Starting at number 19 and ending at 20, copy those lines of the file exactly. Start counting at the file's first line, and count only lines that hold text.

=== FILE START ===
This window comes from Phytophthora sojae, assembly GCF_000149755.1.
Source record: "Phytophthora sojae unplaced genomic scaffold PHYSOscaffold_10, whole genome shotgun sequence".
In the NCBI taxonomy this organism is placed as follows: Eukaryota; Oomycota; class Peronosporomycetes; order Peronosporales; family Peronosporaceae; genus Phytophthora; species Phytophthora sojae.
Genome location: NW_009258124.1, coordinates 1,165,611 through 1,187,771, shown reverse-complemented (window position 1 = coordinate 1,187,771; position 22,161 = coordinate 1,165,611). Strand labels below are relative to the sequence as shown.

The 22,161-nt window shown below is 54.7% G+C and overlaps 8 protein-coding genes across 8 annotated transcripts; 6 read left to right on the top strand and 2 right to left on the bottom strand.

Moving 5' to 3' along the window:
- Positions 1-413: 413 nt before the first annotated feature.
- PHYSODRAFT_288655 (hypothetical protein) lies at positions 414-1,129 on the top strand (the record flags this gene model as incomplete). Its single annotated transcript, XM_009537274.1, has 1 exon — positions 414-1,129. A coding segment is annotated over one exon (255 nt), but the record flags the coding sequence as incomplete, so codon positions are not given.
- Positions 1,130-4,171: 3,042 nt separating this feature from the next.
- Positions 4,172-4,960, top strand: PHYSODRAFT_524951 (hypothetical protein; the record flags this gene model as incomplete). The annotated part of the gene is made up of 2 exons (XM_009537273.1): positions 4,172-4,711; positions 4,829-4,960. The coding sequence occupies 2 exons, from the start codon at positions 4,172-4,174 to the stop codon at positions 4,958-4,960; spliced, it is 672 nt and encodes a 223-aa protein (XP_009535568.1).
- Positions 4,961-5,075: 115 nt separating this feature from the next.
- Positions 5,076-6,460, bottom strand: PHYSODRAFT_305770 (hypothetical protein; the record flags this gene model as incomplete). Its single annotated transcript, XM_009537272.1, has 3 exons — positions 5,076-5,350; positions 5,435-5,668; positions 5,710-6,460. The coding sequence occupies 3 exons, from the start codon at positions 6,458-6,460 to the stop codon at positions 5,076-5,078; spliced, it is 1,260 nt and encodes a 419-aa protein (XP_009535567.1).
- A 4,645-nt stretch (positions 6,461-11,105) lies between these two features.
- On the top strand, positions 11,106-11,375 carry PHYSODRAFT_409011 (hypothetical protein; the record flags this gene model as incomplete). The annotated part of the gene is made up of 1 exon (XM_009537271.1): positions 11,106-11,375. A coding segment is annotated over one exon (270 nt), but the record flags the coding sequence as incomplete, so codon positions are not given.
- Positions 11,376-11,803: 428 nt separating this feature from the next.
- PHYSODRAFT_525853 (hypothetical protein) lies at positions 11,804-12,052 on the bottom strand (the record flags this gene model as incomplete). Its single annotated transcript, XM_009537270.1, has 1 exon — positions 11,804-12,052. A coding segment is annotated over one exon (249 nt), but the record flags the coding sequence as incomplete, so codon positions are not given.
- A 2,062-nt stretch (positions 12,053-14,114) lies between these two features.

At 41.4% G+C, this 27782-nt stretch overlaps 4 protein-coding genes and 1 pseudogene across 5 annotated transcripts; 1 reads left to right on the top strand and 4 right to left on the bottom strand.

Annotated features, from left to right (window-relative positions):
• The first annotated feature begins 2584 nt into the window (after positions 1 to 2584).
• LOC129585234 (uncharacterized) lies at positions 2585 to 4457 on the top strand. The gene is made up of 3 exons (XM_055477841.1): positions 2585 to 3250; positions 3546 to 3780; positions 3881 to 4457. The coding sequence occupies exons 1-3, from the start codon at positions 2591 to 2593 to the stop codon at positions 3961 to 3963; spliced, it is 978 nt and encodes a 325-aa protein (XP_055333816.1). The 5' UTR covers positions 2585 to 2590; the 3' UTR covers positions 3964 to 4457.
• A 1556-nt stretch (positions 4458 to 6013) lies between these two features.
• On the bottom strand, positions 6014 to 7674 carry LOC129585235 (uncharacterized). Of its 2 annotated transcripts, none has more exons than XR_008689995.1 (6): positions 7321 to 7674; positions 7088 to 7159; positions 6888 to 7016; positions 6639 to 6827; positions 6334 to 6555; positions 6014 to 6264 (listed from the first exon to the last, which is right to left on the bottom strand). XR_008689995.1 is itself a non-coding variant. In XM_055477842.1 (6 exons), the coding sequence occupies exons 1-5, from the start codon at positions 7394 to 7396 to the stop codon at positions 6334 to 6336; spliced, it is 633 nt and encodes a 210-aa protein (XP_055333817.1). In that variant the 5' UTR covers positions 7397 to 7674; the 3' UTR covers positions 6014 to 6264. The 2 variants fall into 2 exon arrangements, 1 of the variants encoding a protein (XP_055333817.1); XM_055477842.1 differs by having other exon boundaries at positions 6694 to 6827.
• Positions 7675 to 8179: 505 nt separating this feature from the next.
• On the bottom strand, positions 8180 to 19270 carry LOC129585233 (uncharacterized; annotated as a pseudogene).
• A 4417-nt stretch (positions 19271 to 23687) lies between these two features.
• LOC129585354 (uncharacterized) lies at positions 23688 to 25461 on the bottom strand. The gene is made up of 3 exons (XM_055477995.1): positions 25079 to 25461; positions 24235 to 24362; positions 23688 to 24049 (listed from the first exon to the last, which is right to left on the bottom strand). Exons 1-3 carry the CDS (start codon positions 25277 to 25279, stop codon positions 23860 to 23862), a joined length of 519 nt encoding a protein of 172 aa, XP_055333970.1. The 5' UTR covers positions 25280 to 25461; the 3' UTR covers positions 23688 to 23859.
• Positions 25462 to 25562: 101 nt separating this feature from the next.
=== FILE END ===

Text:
Annotated features, from left to right (window-relative positions):
• The first annotated feature begins 2584 nt into the window (after positions 1 to 2584).